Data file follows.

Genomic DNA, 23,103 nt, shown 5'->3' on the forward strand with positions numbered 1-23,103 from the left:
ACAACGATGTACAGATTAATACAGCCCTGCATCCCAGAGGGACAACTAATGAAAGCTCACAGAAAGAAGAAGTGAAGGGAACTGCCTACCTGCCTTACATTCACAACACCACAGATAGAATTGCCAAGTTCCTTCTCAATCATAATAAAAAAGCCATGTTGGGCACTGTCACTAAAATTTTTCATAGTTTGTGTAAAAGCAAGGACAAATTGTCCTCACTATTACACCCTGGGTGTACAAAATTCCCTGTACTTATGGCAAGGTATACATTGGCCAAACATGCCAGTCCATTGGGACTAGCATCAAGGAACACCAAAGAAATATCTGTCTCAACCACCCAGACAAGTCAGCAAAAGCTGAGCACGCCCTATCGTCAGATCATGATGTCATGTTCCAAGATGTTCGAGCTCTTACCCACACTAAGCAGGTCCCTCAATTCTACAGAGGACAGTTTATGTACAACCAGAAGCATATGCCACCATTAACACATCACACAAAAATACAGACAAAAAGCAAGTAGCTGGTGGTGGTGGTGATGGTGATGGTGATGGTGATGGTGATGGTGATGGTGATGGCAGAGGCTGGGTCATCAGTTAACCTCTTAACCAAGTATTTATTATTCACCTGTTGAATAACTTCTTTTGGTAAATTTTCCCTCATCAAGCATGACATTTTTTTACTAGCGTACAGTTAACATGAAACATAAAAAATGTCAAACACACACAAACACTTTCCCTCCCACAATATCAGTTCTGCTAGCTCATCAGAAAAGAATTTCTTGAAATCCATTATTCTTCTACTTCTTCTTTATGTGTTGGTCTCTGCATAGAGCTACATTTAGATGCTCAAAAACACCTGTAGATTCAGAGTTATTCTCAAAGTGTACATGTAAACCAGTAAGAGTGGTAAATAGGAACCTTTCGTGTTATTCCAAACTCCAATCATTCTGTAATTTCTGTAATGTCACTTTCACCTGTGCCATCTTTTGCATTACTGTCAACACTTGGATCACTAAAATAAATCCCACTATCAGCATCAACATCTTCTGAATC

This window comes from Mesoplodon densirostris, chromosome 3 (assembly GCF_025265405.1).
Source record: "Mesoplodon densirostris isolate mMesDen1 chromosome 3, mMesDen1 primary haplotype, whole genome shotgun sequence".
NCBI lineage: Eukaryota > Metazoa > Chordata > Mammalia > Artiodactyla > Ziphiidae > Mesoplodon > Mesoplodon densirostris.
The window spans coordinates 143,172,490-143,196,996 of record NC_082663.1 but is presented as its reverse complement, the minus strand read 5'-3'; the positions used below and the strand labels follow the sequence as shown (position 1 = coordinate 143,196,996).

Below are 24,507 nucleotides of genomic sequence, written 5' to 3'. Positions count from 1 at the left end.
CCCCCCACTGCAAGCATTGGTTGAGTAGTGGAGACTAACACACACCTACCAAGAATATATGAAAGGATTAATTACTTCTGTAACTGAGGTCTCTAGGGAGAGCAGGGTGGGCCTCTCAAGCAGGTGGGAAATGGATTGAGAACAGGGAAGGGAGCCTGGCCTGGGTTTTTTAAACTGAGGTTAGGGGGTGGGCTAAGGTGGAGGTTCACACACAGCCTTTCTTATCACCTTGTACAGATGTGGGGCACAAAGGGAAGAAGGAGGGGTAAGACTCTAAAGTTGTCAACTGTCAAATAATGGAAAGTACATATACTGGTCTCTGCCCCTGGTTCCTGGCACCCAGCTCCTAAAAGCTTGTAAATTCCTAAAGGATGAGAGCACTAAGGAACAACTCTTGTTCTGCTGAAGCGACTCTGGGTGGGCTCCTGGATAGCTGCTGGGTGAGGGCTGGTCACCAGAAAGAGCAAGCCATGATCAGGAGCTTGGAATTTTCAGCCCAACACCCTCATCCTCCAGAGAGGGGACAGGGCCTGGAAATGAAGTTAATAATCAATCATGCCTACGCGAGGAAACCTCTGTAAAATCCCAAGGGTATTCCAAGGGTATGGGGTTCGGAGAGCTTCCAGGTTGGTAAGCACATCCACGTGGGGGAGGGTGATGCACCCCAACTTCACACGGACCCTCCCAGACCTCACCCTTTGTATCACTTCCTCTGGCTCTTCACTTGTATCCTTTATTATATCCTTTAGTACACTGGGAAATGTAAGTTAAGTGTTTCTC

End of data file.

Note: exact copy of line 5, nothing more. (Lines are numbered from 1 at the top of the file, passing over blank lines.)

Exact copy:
NCBI lineage: Eukaryota > Metazoa > Chordata > Mammalia > Artiodactyla > Ziphiidae > Mesoplodon > Mesoplodon densirostris.